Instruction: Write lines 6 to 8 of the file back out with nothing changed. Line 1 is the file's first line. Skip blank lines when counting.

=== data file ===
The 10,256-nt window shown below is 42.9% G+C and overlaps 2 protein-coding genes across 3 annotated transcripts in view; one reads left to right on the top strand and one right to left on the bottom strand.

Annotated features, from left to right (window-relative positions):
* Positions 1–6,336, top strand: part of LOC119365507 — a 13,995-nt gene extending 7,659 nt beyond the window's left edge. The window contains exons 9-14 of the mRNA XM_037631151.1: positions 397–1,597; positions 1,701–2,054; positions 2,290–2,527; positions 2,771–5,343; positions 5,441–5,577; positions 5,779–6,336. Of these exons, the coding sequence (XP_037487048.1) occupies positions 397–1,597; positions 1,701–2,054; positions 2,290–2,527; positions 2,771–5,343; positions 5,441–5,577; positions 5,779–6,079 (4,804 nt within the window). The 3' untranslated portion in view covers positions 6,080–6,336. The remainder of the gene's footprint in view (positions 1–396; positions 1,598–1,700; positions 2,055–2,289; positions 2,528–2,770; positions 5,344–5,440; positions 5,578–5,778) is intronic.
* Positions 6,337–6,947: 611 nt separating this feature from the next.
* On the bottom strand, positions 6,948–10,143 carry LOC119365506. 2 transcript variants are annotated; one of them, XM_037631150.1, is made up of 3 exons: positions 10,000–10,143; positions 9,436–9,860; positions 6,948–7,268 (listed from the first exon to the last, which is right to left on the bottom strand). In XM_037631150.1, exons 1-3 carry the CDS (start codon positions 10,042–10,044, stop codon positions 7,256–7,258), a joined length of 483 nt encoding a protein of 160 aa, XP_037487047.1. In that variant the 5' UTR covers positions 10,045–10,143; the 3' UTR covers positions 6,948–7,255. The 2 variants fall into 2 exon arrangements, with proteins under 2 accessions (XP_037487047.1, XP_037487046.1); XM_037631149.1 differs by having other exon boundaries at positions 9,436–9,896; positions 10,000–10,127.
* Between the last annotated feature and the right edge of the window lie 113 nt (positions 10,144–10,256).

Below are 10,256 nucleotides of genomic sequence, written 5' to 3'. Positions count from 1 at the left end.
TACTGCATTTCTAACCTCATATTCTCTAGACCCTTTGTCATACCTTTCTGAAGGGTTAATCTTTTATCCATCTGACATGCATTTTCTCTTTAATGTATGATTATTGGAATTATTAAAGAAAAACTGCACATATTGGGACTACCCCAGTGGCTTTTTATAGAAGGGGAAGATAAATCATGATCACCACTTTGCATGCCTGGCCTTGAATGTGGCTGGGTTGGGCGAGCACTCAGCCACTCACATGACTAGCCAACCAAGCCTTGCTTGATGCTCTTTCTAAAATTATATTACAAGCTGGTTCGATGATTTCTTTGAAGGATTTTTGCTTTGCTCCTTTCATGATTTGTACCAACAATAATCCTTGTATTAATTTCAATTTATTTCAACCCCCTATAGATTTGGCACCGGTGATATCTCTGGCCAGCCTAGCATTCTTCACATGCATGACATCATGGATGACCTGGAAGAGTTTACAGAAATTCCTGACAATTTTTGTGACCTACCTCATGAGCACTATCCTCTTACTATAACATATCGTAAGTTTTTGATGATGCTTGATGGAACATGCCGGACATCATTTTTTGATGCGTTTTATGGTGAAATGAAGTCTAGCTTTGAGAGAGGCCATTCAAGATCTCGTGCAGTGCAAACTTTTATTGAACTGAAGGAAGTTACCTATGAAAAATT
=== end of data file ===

* Between the last annotated feature and the right edge of the window lie 113 nt (positions 10,144–10,256).

Below are 10,256 nucleotides of genomic sequence, written 5' to 3'. Positions count from 1 at the left end.
TACTGCATTTCTAACCTCATATTCTCTAGACCCTTTGTCATACCTTTCTGAAGGGTTAATCTTTTATCCATCTGACATGCATTTTCTCTTTAATGTATGATTATTGGAATTATTAAAGAAAAACTGCACATATTGGGACTACCCCAGTGGCTTTTTATAGAAGGGGAAGATAAATCATGATCACCACTTTGCATGCCTGGCCTTGAATGTGGCTGGGTTGGGCGAGCACTCAGCCACTCACATGACTAGCCAACCAAGCCTTGCTTGATGCTCTTTCTAAAATTATATTACAAGCTGGTTCGATGATTTCTTTGAAGGATTTTTGCTTTGCTCCTTTCATGATTTGTACCAACAATAATCCTTGTATTAATTTCAATTTATTTCAACCCCCTATAGATTTGGCACCGGTGATATCTCTGGCCAGCCTAGCATTCTTCACATGCATGACATCATGGATGACCTGGAAGAGTTTACAGAAATTCCTGACAATTTTTGTGACCTACCTCATGAGCACTATCCTCTTACTATAACATATCGTAAGTTTTTGATGATGCTTGATGGAACATGCCGGACATCATTTTTTGATGCGTTTTATGGTGAAATGAAGTCTAGCTTTGAGAGAGGCCATTCAAGATCTCGTGCAGTGCAAACTTTTATTGAACTGAAGGAAGTTACCTATGAAAAATT